New TIA Standards Focus on M2M, Cloud Computing

By Ariel Jones — December 28, 2011

The Telecommunications Industry Association (TIA) recently released its Smart Device Communications Reference Architecture standard, the first standard to address machine-to-machine (M2M) technologies and markets.

Developed by TIA's TR-50.1 Smart Device Communications, Requirements, and Architecture Engineering Subcommittee, the standards document outlines reference architecture specifications and interoperability requirements for smart devices across all industries. TIA developers believe it will lay the foundation for future standards on M2M and universal adoption of IP-enabled applications across vertical markets.

The standard (named TIA -4940 Smart Device Communications Reference Architecture) will work across both wired and wireless transport layers, and also takes into account security, end-to-end performance and scalability of equipment and networks, and device management.

Standards Focus on M2M in the Enterprise

As Herb Congdon, TIA's Associate Vice President of Technology and Standards, noted, the TIA-4940 standard is designed with the enterprise needs in mind. "It's groundbreaking from TIA's perspective because these are the first two documents that we’ve produced in the end-to-end or the M2M space.... The M2M side of the world is the B2B model, devices inside the business model communicating with other devices in the business, and that's usually how you can establish for the business-to-consumer model down the road, and I think that's also part of why it's innovative."

The TIA 4940 document is essentially a table of contents, Congdon explained. In the future, as new requirements and issues arise, more components can be added to the standard. The TIA 4940 was published in conjunction with the TIA 4940.005, the reference architecture, which was used to establish the framework for the use of mobile technology in the M2M space.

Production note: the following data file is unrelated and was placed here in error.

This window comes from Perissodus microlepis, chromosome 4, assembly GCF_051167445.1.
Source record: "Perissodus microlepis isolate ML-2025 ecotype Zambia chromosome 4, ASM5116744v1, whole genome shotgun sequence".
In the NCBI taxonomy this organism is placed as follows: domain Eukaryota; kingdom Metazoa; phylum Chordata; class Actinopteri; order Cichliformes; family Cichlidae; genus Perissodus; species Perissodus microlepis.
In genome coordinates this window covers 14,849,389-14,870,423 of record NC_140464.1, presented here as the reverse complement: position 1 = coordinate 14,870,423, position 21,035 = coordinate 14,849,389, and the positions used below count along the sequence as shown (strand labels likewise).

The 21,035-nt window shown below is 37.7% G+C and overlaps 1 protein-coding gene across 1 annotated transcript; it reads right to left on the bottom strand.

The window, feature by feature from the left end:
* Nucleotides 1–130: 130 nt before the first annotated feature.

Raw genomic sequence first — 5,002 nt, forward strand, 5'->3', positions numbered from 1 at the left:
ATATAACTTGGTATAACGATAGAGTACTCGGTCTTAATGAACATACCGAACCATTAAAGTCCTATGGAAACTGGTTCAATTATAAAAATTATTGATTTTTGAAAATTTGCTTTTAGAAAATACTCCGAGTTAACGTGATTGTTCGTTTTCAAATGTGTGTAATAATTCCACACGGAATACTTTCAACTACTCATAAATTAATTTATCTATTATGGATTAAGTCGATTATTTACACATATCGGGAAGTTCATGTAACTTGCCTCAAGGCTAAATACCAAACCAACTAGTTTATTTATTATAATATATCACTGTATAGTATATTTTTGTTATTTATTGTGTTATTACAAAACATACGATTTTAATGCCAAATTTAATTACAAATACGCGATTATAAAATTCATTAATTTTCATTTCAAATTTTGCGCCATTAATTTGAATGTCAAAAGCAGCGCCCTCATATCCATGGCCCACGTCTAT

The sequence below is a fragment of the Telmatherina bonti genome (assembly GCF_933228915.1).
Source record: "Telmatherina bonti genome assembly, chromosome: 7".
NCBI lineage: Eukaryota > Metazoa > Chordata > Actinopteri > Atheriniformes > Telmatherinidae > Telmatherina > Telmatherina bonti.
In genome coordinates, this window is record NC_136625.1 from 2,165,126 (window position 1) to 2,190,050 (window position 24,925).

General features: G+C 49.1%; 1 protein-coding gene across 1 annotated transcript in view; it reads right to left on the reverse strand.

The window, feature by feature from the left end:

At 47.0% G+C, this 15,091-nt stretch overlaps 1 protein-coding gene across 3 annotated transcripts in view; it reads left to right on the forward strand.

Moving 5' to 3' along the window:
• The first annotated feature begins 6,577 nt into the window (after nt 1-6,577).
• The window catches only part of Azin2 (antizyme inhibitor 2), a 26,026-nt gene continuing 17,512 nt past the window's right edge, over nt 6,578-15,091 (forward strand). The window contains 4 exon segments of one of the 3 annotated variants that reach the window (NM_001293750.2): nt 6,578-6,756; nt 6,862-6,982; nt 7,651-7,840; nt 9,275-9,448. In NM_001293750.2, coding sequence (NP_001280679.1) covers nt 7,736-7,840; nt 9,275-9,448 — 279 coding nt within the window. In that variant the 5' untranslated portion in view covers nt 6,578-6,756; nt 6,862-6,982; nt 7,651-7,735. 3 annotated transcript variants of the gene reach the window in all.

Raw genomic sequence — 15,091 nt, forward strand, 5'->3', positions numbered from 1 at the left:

"There's lots of different ways you can communicate, and a lot of what's expected in the M2M world is the IP-ethernet type of communications," Congdon stated. "When we start seeing and enabling those kinds of technologies, in the M2M world, that enables us to get to thing like smart metering - a B2B application, remote patient monitoring, intelligent traffic systems... All of this kind of information, including even more of the green-focused ideas like building automation systems, can be enabled under the M2M framework."

Cloud Computing Standards

In response to the growing use of cloud computing for the mobile enterprise, TIA committee also sought to establish standards for this market. An engineering committee was also set up to define how users in the industry engage with the cloud; their recommendations were also incorporated into the TIA 4940 documents.

"The number of standards in the cloud computing market is low, but the demand is very high," said George Ivanov, Manager of Technology Initiatives in Technology and Standards at TIA. One of the key recommendations was to strictly focus on improving redundancy, essentially backups of the data.

"The cloud computing model specifically requires that you use multiple data centers, so we asked that committee to look at and address how the data can be handled across multiple data centers, and how cabling and network cabling would work across multiple data centers," Ivanov explained. The final product was the creation of a data fabrics task group that would essentially create new network cabling models for the cloud.

M2M-Related Security Concerns

The TR-50.1 subcommittee also recognized security as a major concern for mobile device users in the M2M space; they then worked with an ad-hoc security group, chaired by Chuck Bokath of the Georgia Tech Research Institute, to identify security issues specific to the M2M space. As a result, the TIA 4940 addresses concerns like the protection of data content, authentication of devices, and regulating network traffic and signaling.

Security issues arise whenever communications are being sent between devices, either at the creating device, the receiving device, or somewhere in the middle, Congdon noted. "The philosophy that the 4940 standard is taking is to establish a security framework that would then support many different security models." These models address specific security issues, like authentication, authorization, and accounting.

By establishing a security framework to adhere to, the standard also enables enterprise professionals and developers to design and enforce security policies that can be deployed according to a business' individual specifications.

"I expect we'll come out with a roadmap or a playlist of things to do out of this ad-hoc, and the next steps would be to make sure we get the different engineering committees engaged, and produce the documents that support those initiatives," Congdon predicted.

"We are very pleased that the committee developed this M2M standard quickly with effective collaboration with other international Standards Development Organizations throughout the process," said Cheryl Blum, TIA Vice President for Technology and Standards.

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